Iowa State University Brewing Science Program Partners with AB Biotek to Create Space-Crafted, Low Carbon Beer

The Iowa State University Brewing Science Program and Aerospace Engineering Department’s High Altitude Balloon Experiment in Technology (HABET) partnered with AB Biotek to launch a payload of beer-brewing yeast into the stratosphere. The yeast was then used to ferment a new crisp and dry, low-carbon cream ale called Sustainable Aviation Fuel. The beer debuted at the Iowa Craft Brewing Festival in June.

Both Iowa State Brewing and HABET teams added AB Biotek’s Pinnacle Brewers Yeast as a payload on the launch of the LX-1463-B spacecraft. The yeast was launched into the stratosphere on April 26, 2023, reaching an altitude of 110,000-plus feet. A Go-Pro camera was onboard during the launch and captured images of the payload in the stratosphere. After several hours of flight, the spacecraft and payload of yeast were successfully recovered. The Iowa State Brewing Science team then got to work developing the new ale. AB Biotek’s full line of Pinnacle Brewers Yeast is available for brewers across the country and is distributed by Country Malt Group.

“This beer is all about collaboration – private industry partnering with us to support an inter-departmental brewing science educational course that sent yeast into space to create a one-of-kind beer,” said Jordan Funkhouser, research scientist and co-founder of the Brewing Science Lab. “We couldn’t do this work without partners like AB Biotek.”

The Iowa State University Brewing Science Program and AB Biotek continue innovating to advance the brewing industry. As collaborators, they aim to push the boundaries of brewing education and research, preparing future leaders in brewing to contribute to the growth and success of the industry.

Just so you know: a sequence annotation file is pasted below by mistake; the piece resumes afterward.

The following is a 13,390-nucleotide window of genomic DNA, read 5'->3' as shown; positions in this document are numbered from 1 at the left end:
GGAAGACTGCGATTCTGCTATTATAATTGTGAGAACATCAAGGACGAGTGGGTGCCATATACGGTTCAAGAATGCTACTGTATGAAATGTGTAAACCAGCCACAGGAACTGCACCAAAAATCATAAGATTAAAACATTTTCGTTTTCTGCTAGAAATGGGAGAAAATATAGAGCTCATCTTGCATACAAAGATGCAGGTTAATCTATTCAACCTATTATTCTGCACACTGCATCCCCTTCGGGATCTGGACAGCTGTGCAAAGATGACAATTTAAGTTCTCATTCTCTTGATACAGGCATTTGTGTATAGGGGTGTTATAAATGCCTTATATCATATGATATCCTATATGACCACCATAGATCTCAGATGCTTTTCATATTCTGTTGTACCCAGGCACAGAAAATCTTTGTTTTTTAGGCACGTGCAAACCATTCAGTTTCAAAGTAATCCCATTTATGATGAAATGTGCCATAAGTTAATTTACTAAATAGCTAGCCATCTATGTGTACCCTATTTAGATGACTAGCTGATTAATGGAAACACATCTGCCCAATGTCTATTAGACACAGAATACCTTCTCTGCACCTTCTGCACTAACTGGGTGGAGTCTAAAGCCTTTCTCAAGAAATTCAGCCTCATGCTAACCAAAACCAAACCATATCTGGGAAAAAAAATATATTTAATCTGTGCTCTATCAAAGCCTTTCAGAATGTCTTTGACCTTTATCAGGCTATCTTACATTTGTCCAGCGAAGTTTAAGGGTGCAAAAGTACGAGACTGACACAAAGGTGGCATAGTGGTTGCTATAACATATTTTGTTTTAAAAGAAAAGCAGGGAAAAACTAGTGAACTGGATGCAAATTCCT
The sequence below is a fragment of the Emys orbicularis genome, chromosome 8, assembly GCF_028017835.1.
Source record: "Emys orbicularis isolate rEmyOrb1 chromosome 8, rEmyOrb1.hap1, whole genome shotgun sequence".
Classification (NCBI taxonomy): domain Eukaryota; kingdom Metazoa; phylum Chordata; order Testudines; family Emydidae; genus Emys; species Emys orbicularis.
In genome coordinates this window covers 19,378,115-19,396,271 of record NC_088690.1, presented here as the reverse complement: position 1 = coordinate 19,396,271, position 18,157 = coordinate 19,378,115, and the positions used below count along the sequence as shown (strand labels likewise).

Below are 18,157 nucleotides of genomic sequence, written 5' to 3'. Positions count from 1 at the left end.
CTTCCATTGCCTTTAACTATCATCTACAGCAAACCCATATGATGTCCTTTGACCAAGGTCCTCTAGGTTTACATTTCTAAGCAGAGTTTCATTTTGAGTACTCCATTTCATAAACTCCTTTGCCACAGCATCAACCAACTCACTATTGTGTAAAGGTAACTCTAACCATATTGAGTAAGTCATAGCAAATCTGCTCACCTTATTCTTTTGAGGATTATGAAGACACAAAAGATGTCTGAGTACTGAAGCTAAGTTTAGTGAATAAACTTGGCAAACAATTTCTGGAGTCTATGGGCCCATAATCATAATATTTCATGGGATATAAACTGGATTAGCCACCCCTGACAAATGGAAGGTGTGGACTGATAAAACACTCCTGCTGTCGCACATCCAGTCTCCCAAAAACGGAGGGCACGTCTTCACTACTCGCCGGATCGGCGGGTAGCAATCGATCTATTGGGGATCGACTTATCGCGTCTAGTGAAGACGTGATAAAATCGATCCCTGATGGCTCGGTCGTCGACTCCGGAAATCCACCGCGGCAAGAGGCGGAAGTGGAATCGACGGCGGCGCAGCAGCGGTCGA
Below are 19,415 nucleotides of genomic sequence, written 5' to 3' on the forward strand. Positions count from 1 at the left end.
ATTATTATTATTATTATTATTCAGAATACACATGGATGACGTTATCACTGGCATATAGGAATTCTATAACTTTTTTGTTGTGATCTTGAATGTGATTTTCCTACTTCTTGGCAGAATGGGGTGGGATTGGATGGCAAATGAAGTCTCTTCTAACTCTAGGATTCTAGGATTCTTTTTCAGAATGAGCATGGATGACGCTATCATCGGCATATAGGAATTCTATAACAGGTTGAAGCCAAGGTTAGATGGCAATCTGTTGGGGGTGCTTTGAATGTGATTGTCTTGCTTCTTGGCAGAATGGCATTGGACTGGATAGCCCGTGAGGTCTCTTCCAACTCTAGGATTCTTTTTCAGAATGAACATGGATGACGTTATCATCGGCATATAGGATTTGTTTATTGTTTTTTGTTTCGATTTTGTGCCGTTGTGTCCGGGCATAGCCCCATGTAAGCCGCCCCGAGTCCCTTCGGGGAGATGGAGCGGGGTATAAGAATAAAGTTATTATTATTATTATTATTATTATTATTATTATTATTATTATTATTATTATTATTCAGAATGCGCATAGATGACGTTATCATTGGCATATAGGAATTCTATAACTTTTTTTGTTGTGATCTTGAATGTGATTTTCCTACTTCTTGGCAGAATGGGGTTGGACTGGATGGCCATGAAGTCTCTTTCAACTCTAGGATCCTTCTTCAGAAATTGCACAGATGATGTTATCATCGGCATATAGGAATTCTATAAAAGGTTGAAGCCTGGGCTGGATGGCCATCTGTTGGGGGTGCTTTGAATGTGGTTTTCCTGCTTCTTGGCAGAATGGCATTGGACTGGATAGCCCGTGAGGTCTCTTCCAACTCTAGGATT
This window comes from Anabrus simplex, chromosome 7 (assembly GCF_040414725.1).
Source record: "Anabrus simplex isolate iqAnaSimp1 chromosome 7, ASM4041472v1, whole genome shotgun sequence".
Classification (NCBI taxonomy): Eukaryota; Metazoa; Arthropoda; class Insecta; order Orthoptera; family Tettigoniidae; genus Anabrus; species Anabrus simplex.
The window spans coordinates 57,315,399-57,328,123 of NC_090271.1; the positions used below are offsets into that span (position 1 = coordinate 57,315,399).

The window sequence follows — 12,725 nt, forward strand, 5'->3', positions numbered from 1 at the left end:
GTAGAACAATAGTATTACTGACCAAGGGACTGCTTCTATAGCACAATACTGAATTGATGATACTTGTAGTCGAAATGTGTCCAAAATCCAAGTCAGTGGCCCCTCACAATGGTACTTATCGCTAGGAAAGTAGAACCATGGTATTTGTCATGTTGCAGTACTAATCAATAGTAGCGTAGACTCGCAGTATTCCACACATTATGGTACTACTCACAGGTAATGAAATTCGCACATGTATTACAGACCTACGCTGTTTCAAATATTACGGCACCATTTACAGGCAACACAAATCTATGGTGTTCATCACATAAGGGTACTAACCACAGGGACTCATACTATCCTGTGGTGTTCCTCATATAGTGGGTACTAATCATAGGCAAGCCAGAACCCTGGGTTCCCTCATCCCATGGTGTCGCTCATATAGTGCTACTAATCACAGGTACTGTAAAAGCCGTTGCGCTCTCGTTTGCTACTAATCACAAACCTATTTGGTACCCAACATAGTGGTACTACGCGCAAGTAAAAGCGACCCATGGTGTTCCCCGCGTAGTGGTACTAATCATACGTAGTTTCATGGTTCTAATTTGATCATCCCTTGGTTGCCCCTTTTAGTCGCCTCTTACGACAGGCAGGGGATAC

“While we aren’t brewing beer in space just yet, collaborations like this are important for our team as they challenge us to deepen our knowledge about the wonderful world of yeast,” said Greg Strauss, senior vice president, AB Biotek North America. “Partnering with the brewers of tomorrow is important to us, and we look forward to creating the future of beer together.”

In addition to the ale being from space, it is also low in carbon thanks to offsets made possible by pyrolyzing oak wood and sequestering the resulting biochar. The carbon offset for one pint of the low carbon cream ale is about 12 fluid ounces of biochar, which equates to approximately three cents worth of biochar.

“Reducing carbon emissions in the production of beer is a lot harder than it sounds,” said Dr. Robert C. Brown, distinguished professor of mechanical engineering, professor in charge and founder of the Brewing Science Program, Iowa State University. “The brewing process itself only emits about four percent of the total greenhouse gases associated with packaged beer. Most emissions come from producing and malting grains, bottling or canning beer and distributing and serving beer. That’s why carbon offsets are so important to beer production as well as many other products and services.”

Details on the Iowa State University Brewing Science Program can be found at as well as future HABET launch information at

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